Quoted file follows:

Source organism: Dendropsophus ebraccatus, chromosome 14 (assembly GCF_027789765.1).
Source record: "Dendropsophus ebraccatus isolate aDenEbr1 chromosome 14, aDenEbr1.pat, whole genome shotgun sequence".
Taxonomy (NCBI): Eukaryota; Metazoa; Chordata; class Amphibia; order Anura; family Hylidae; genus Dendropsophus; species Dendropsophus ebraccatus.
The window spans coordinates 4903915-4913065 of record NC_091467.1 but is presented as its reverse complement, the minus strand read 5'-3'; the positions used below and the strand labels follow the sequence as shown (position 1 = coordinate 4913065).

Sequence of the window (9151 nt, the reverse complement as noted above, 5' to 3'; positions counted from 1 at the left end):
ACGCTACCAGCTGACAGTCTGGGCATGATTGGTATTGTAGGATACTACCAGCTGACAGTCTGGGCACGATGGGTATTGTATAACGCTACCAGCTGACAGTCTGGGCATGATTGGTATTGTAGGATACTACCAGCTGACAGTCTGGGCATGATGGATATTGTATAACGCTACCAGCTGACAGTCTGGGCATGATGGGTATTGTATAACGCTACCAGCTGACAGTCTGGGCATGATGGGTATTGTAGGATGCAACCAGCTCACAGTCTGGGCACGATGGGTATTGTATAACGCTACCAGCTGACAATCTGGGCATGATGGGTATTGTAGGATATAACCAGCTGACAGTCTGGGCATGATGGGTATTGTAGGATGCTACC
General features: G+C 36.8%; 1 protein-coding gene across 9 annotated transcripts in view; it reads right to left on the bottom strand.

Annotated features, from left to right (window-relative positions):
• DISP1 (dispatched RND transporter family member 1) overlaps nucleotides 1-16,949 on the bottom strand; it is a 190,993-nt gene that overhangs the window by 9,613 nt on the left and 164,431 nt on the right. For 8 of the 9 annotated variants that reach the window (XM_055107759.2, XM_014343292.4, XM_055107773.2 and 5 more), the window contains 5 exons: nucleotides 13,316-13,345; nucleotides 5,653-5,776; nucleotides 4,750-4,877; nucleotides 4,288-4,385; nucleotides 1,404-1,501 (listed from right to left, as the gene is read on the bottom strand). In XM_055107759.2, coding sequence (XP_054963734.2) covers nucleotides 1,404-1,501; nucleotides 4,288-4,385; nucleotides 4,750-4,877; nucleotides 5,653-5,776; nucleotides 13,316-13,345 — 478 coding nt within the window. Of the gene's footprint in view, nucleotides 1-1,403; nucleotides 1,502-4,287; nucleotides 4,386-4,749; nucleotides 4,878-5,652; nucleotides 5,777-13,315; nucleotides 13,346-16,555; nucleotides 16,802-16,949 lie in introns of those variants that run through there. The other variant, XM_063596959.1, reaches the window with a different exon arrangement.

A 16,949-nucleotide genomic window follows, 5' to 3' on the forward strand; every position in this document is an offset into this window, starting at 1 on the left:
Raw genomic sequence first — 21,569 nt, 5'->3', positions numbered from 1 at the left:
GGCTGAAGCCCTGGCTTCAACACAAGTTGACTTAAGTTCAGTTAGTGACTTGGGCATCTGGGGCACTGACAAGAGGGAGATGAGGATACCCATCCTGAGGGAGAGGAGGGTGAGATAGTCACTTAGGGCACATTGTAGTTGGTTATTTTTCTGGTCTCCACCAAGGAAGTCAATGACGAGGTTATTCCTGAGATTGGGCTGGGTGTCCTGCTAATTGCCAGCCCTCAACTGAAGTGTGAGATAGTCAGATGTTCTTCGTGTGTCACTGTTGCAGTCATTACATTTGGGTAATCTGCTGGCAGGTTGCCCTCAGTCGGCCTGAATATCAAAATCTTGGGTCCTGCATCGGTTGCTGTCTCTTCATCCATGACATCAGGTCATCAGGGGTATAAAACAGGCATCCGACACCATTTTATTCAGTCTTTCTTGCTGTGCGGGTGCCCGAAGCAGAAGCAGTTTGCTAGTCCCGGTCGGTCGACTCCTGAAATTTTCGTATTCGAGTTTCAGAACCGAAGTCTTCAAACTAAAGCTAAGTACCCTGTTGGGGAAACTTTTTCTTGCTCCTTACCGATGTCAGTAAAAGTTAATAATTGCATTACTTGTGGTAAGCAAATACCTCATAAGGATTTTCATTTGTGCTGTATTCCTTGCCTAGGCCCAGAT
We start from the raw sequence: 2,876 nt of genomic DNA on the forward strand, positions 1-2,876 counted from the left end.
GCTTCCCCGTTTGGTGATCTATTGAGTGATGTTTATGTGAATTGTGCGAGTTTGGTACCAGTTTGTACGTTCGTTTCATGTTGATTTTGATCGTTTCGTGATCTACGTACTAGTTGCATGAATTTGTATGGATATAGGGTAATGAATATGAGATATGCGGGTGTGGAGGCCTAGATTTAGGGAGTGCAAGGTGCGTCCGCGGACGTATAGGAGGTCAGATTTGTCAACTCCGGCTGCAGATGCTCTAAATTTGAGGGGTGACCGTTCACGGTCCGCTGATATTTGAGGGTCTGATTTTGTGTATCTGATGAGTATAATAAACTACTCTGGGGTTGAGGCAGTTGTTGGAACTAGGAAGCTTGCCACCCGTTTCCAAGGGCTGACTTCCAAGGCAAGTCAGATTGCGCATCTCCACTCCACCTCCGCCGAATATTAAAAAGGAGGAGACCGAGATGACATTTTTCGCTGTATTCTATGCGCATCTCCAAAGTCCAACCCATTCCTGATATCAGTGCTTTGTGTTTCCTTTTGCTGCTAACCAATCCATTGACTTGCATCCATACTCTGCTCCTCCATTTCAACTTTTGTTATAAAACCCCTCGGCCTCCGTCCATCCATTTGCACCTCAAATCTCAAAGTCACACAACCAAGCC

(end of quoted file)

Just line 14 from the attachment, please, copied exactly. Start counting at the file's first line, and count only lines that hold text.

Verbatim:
GCTTCCCCGTTTGGTGATCTATTGAGTGATGTTTATGTGAATTGTGCGAGTTTGGTACCAGTTTGTACGTTCGTTTCATGTTGATTTTGATCGTTTCGTGATCTACGTACTAGTTGCATGAATTTGTATGGATATAGGGTAATGAATATGAGATATGCGGGTGTGGAGGCCTAGATTTAGGGAGTGCAAGGTGCGTCCGCGGACGTATAGGAGGTCAGATTTGTCAACTCCGGCTGCAGATGCTCTAAATTTGAGGGGTGACCGTTCACGGTCCGCTGATATTTGAGGGTCTGATTTTGTGTATCTGATGAGTATAATAAACTACTCTGGGGTTGAGGCAGTTGTTGGAACTAGGAAGCTTGCCACCCGTTTCCAAGGGCTGACTTCCAAGGCAAGTCAGATTGCGCATCTCCACTCCACCTCCGCCGAATATTAAAAAGGAGGAGACCGAGATGACATTTTTCGCTGTATTCTATGCGCATCTCCAAAGTCCAACCCATTCCTGATATCAGTGCTTTGTGTTTCCTTTTGCTGCTAACCAATCCATTGACTTGCATCCATACTCTGCTCCTCCATTTCAACTTTTGTTATAAAACCCCTCGGCCTCCGTCCATCCATTTGCACCTCAAATCTCAAAGTCACACAACCAAGCC